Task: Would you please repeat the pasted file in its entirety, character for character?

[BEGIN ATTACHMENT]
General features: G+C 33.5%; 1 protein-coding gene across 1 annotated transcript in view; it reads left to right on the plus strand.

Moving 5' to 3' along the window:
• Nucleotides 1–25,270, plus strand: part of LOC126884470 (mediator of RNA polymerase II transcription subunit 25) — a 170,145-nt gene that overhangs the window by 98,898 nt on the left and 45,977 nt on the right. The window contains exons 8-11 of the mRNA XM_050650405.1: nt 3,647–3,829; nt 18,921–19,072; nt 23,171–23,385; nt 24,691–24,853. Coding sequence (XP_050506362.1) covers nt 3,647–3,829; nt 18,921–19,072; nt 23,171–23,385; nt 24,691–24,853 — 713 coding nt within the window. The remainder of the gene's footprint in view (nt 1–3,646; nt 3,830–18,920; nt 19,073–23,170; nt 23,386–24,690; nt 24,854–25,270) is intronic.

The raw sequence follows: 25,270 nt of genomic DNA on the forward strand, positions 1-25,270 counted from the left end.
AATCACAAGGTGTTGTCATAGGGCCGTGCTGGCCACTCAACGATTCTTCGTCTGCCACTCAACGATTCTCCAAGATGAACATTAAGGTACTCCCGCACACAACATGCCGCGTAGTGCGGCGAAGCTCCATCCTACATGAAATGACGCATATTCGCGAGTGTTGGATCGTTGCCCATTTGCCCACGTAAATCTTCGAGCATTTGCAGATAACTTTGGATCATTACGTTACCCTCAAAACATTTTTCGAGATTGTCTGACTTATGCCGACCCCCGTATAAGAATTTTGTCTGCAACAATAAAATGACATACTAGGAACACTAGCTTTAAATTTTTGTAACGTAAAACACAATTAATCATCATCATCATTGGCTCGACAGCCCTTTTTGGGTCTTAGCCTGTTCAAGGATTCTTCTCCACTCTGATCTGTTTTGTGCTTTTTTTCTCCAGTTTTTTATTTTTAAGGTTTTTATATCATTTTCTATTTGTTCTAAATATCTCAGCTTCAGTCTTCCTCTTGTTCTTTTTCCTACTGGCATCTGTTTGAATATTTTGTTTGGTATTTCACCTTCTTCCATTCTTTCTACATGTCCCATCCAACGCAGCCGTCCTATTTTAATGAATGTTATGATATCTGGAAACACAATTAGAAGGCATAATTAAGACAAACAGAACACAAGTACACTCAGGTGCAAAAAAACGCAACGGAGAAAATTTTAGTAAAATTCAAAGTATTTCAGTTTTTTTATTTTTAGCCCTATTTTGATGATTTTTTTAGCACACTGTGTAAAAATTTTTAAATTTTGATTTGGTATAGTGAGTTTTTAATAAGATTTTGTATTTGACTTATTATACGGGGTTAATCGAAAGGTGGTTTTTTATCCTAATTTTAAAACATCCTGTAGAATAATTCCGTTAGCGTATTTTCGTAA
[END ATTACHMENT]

General features: G+C 33.5%; 1 protein-coding gene across 1 annotated transcript in view; it reads left to right on the plus strand.

Moving 5' to 3' along the window:
• Nucleotides 1–25,270, plus strand: part of LOC126884470 (mediator of RNA polymerase II transcription subunit 25) — a 170,145-nt gene that overhangs the window by 98,898 nt on the left and 45,977 nt on the right. The window contains exons 8-11 of the mRNA XM_050650405.1: nt 3,647–3,829; nt 18,921–19,072; nt 23,171–23,385; nt 24,691–24,853. Coding sequence (XP_050506362.1) covers nt 3,647–3,829; nt 18,921–19,072; nt 23,171–23,385; nt 24,691–24,853 — 713 coding nt within the window. The remainder of the gene's footprint in view (nt 1–3,646; nt 3,830–18,920; nt 19,073–23,170; nt 23,386–24,690; nt 24,854–25,270) is intronic.

The raw sequence follows: 25,270 nt of genomic DNA on the forward strand, positions 1-25,270 counted from the left end.
AATCACAAGGTGTTGTCATAGGGCCGTGCTGGCCACTCAACGATTCTTCGTCTGCCACTCAACGATTCTCCAAGATGAACATTAAGGTACTCCCGCACACAACATGCCGCGTAGTGCGGCGAAGCTCCATCCTACATGAAATGACGCATATTCGCGAGTGTTGGATCGTTGCCCATTTGCCCACGTAAATCTTCGAGCATTTGCAGATAACTTTGGATCATTACGTTACCCTCAAAACATTTTTCGAGATTGTCTGACTTATGCCGACCCCCGTATAAGAATTTTGTCTGCAACAATAAAATGACATACTAGGAACACTAGCTTTAAATTTTTGTAACGTAAAACACAATTAATCATCATCATCATTGGCTCGACAGCCCTTTTTGGGTCTTAGCCTGTTCAAGGATTCTTCTCCACTCTGATCTGTTTTGTGCTTTTTTTCTCCAGTTTTTTATTTTTAAGGTTTTTATATCATTTTCTATTTGTTCTAAATATCTCAGCTTCAGTCTTCCTCTTGTTCTTTTTCCTACTGGCATCTGTTTGAATATTTTGTTTGGTATTTCACCTTCTTCCATTCTTTCTACATGTCCCATCCAACGCAGCCGTCCTATTTTAATGAATGTTATGATATCTGGAAACACAATTAGAAGGCATAATTAAGACAAACAGAACACAAGTACACTCAGGTGCAAAAAAACGCAACGGAGAAAATTTTAGTAAAATTCAAAGTATTTCAGTTTTTTTATTTTTAGCCCTATTTTGATGATTTTTTTAGCACACTGTGTAAAAATTTTTAAATTTTGATTTGGTATAGTGAGTTTTTAATAAGATTTTGTATTTGACTTATTATACGGGGTTAATCGAAAGGTGGTTTTTTATCCTAATTTTAAAACATCCTGTAGAATAATTCCGTTAGCGTATTTTCGTAA